Science

Earth’s Vital Signs Worsen Amid Business-As-Usual on Climate Change


Scientists reaffirm 2019 climate emergency declaration and again call for transformative change based on updated trends.

In 2019, a coalition of more than 11,000 scientists from across the globe declared a climate emergency and established a set of vital signs for the Earth in order to measure effective climate action. Now, twenty months later, a new study published on July 28, 2021, in BioScience finds that those vital signs reflect the consequences of unrelenting “business-as-usual” on climate change.

Specifically, authors of the study note an unprecedented surge in climate-related disasters since 2019, including devastating floods, record-shattering heat waves and extraordinary storms and wildfires. 2020 was the second hottest year in history, with the five hottest years on record all occurring since 2015. The study also notes that three key greenhouse gases — carbon dioxide, methane, and nitrous oxide — set records for atmospheric concentrations in 2020 and again in 2021. In April 2021, carbon dioxide concentration reached 416 parts per million, the highest monthly global average concentration ever recorded.

In response to these unprecedented findings and the ongoing climate crisis, the study calls for a phase-out of fossil fuels; strategic climate reserves for the storage of carbon and the protection of biodiversity; and a global price for carbon high enough to induce “decarbonization” across the industrial and consumption spectrum.

“The extreme climate events and patterns that we’ve witnessed over the last several years — not to mention the last several weeks — highlight the heightened urgency with which we must address the climate crisis,” said Dr. Philip Duffy, co-author of the study and Executive Director of the Woodwell Climate Research Center. “Without a plan for rapid decarbonization and large-scale investments in natural climate solutions, these climate change indicators will continue to worsen, pushing our essential ecosystems past the point of recovery.”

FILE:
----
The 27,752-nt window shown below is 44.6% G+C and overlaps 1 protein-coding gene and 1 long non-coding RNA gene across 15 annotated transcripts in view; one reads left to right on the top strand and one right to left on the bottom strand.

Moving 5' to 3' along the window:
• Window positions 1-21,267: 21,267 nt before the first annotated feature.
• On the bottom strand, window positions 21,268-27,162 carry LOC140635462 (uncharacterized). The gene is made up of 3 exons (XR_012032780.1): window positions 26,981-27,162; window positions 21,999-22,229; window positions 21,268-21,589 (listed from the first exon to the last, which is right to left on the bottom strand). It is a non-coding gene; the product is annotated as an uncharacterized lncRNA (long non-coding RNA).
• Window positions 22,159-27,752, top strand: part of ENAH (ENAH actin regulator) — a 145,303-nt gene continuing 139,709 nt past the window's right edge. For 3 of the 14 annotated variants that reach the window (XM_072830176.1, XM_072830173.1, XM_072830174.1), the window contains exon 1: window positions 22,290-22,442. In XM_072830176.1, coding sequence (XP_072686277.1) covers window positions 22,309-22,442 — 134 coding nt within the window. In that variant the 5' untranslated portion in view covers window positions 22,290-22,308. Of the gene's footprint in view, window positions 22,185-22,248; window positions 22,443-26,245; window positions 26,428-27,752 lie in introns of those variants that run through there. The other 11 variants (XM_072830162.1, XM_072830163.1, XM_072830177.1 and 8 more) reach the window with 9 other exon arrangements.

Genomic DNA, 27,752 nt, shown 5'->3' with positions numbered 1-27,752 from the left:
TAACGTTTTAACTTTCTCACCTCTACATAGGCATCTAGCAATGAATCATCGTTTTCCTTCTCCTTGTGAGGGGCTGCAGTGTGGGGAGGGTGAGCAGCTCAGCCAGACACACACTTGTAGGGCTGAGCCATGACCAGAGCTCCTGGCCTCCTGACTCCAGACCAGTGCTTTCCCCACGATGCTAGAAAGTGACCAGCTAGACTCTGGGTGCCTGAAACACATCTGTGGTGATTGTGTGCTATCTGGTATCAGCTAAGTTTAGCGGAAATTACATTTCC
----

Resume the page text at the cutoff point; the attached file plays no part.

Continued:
Other key vital signs the authors highlight:

  • The total burned area in the United States increased in 2020, reaching 4.1 million hectares — the second most ever recorded.
  • Brazilian Amazon annual forest loss rates increased in both 2019 and 2020, reaching a 12-year high of 1.11 million hectares deforested in 2020.
  • Ice sheets in Greenland and Antarctica have continued their precipitous loss of mass, while Arctic sea ice extent continues to decline to near all-time lows each summer.
  • Ocean acidification is near an all-time record. Together with thermal stress, it threatens the coral reefs that more than half a billion people depend on for food, tourism dollars and storm surge protection.

“There is growing evidence we are getting close to or have already gone beyond tipping points associated with important parts of the Earth system, including warm-water coral reefs, the Amazon rainforest and the West Antarctic and Greenland ice sheets,” said Dr. William Ripple, a lead author of the study and distinguished professor of ecology at Oregon State University (OSU). “We need to quickly change how we’re doing things, and new climate policies should be part of COVID-19 recovery plans wherever possible. It’s time for us to join together as a global community with a shared sense of cooperation, urgency and equity.”

Reference: “World Scientists’ Warning of a Climate Emergency 2021” by William J Ripple, Christopher Wolf, Thomas M Newsome, Jillian W Gregg, Timothy M Lenton, Ignacio Palomo, Jasper A J Eikelboom, Beverly E Law, Saleemul Huq, Philip B Duffy and Johan Rockström, 28 July 2021, BioScience.
DOI: 10.1093/biosci/biab079

Christopher Wolf, of OSU, led on the study with Dr. Ripple. The study was also co-authored by Dr. Duffy; Jillian Gregg and Beverly Law of OSU; Thomas Newsome of the University of Sydney; Timothy Lenton of the University of Exeter; Ignacio Palomo of the University of Grenoble Alps; Jasper Eikelboom of Wageningen University and Research; Saleemul Huq of Independent University Bangladesh; and Johan Rockström of the Potsdam Institute for Climate Impact Research.





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